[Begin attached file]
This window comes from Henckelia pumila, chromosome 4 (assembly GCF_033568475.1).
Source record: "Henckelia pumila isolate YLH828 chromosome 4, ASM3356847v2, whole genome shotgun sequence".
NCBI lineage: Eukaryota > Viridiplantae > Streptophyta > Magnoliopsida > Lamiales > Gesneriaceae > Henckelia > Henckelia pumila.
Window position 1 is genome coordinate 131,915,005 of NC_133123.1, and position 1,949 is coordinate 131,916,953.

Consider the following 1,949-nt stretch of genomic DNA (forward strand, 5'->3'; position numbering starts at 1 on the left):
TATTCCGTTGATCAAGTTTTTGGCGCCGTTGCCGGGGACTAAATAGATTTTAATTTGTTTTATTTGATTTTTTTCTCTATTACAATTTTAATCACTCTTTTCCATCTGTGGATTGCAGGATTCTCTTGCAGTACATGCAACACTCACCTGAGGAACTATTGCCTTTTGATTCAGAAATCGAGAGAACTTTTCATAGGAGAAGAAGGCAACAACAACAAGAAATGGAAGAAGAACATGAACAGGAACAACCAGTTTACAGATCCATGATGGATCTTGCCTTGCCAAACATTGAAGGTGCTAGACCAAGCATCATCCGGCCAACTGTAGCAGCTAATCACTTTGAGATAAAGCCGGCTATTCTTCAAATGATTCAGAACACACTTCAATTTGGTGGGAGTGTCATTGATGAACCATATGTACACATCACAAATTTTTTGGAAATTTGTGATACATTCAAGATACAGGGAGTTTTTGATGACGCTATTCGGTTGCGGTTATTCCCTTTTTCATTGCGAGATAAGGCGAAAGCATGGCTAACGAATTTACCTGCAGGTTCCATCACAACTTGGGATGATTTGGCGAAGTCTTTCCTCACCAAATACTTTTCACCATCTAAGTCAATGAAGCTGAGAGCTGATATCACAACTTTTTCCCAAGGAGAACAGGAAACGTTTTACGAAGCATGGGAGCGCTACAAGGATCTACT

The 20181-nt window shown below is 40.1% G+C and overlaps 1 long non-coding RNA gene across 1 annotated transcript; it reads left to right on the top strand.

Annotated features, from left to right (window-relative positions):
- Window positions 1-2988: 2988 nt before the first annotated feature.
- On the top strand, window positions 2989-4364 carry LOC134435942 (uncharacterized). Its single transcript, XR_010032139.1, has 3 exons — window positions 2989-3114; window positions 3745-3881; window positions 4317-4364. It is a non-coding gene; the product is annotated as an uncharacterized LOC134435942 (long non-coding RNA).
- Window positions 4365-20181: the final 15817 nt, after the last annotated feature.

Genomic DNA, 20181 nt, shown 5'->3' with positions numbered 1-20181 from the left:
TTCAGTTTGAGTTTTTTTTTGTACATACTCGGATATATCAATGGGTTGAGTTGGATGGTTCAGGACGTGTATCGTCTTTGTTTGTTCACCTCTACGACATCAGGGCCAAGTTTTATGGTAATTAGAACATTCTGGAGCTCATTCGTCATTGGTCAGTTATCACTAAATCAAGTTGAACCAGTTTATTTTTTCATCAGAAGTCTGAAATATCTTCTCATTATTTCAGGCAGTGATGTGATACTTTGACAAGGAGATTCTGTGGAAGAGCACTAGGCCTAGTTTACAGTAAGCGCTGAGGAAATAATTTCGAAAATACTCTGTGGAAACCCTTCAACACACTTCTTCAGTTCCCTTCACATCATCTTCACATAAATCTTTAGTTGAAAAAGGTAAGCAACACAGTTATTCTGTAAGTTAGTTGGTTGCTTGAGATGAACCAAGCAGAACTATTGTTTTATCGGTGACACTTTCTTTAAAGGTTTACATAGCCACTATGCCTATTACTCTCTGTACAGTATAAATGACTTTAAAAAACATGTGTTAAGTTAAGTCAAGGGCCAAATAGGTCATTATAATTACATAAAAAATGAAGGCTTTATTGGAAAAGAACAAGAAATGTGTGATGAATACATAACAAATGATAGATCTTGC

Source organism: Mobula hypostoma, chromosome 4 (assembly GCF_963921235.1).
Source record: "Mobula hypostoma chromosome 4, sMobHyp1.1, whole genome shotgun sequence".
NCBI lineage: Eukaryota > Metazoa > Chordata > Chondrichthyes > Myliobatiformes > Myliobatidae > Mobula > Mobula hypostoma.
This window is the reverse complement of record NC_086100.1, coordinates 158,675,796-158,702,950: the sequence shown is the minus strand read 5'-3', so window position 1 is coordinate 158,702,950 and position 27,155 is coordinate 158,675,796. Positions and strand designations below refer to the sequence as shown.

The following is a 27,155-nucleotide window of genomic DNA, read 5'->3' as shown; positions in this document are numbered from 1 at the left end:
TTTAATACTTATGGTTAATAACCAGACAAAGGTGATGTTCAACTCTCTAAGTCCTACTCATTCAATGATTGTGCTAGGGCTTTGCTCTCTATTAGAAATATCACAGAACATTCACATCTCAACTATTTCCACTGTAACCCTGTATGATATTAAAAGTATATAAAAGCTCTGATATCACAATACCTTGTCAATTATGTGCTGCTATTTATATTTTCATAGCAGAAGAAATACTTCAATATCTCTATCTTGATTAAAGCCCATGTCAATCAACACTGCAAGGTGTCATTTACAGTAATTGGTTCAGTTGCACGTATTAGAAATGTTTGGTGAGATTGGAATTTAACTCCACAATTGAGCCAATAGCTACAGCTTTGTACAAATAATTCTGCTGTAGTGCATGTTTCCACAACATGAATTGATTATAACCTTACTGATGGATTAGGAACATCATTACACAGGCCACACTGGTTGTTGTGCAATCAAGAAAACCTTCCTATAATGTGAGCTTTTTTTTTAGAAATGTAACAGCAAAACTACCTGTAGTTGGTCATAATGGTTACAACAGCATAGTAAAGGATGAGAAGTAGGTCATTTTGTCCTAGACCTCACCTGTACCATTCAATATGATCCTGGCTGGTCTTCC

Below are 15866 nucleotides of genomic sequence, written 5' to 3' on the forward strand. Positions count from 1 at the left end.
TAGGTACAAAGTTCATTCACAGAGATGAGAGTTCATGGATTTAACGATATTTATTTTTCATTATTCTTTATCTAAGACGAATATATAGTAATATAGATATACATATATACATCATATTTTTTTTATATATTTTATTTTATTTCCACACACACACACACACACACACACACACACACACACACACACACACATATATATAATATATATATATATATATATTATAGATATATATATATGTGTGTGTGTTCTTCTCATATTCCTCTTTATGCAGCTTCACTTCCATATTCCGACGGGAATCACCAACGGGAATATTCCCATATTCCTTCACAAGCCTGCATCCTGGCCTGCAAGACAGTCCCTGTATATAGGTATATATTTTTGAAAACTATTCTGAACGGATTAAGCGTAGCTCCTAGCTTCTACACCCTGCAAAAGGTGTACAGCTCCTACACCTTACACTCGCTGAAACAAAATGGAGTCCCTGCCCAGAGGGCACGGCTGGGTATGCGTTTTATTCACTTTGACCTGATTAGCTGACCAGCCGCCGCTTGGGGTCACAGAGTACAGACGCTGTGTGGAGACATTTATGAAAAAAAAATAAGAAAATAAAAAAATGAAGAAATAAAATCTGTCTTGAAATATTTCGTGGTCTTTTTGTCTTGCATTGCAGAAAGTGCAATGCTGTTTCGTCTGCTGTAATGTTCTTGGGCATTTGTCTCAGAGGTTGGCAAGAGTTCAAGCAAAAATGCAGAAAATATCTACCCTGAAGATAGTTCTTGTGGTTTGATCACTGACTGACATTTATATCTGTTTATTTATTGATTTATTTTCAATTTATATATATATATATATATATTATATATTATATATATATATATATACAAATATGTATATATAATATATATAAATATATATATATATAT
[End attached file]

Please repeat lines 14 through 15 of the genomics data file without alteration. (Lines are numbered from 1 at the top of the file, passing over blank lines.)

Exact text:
Source organism: Mobula hypostoma, chromosome 4 (assembly GCF_963921235.1).
Source record: "Mobula hypostoma chromosome 4, sMobHyp1.1, whole genome shotgun sequence".